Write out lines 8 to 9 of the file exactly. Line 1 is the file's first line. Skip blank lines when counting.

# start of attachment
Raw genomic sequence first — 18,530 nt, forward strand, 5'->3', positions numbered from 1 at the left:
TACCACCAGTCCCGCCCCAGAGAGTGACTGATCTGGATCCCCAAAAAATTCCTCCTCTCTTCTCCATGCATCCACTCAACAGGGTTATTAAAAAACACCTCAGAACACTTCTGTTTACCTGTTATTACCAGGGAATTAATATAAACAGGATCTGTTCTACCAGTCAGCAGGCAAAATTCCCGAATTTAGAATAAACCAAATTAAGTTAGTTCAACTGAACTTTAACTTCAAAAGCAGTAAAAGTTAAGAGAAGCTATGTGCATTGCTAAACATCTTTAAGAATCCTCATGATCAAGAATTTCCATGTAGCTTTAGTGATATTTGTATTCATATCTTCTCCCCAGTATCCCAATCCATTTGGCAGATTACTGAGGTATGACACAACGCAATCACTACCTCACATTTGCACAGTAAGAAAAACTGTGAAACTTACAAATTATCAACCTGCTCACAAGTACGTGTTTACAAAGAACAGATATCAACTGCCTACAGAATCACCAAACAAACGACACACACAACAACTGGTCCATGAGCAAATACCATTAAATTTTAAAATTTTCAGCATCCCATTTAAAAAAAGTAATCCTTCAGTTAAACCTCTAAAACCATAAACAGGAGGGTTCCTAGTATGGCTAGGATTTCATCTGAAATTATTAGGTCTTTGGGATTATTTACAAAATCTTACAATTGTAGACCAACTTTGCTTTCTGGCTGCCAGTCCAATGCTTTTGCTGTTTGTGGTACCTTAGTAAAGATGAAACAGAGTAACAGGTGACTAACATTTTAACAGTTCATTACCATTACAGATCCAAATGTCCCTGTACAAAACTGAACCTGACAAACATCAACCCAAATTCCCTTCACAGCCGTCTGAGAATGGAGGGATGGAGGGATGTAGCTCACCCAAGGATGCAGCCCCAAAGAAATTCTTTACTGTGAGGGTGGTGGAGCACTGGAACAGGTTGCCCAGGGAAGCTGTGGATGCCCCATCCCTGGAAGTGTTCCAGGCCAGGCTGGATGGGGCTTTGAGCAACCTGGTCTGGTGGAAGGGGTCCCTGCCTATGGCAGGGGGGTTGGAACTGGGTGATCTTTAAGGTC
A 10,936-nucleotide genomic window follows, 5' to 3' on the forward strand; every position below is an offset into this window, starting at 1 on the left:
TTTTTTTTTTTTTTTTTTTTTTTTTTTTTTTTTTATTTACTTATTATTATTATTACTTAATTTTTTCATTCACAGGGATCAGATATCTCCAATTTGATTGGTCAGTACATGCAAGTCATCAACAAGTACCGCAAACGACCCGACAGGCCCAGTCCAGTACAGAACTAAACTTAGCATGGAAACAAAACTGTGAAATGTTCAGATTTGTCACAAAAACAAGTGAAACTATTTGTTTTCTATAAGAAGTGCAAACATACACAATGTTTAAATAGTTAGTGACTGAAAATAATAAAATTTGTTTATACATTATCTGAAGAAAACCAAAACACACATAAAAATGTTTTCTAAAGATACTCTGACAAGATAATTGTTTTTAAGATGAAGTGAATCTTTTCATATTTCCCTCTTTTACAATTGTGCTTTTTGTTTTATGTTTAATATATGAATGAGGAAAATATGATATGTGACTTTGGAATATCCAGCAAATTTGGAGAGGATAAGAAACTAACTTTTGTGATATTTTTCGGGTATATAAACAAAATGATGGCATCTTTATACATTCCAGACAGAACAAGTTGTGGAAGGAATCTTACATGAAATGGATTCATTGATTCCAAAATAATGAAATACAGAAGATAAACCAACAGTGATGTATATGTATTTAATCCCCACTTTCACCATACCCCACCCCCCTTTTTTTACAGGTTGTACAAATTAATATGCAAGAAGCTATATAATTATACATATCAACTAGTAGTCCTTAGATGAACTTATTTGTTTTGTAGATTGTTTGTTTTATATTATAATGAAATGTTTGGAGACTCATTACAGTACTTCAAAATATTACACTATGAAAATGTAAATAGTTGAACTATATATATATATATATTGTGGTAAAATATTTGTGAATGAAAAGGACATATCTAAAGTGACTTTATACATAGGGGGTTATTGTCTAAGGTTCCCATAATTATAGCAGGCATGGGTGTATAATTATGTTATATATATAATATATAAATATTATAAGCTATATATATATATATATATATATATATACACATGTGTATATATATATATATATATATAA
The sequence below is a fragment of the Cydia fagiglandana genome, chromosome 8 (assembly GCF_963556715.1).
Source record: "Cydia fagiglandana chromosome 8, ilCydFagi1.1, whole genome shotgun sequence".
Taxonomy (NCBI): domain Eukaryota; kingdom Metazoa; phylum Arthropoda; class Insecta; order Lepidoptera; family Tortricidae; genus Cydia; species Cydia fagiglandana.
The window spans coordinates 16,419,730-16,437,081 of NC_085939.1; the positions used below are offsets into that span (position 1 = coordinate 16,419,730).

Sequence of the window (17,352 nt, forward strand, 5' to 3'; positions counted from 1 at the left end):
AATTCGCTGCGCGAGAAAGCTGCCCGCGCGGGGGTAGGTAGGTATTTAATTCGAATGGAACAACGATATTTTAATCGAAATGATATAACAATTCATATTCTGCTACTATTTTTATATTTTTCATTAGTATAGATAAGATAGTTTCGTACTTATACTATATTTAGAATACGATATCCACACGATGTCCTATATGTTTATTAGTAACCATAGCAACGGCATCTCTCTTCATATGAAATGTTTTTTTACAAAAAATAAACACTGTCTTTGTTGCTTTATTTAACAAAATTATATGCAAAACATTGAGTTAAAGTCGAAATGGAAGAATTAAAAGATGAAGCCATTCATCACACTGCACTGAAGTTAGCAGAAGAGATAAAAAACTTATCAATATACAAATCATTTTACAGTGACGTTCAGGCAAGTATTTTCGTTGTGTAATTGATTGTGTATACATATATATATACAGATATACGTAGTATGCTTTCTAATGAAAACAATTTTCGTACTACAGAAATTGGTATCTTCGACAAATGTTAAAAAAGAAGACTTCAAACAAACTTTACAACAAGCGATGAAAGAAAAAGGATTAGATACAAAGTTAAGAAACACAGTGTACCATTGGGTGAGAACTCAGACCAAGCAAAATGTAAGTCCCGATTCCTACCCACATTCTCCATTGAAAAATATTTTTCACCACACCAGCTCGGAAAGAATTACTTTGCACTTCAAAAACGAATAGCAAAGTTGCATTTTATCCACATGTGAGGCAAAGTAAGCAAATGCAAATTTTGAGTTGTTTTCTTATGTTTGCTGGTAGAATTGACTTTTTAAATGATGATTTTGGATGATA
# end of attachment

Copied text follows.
The window spans coordinates 16,419,730-16,437,081 of NC_085939.1; the positions used below are offsets into that span (position 1 = coordinate 16,419,730).

Sequence of the window (17,352 nt, forward strand, 5' to 3'; positions counted from 1 at the left end):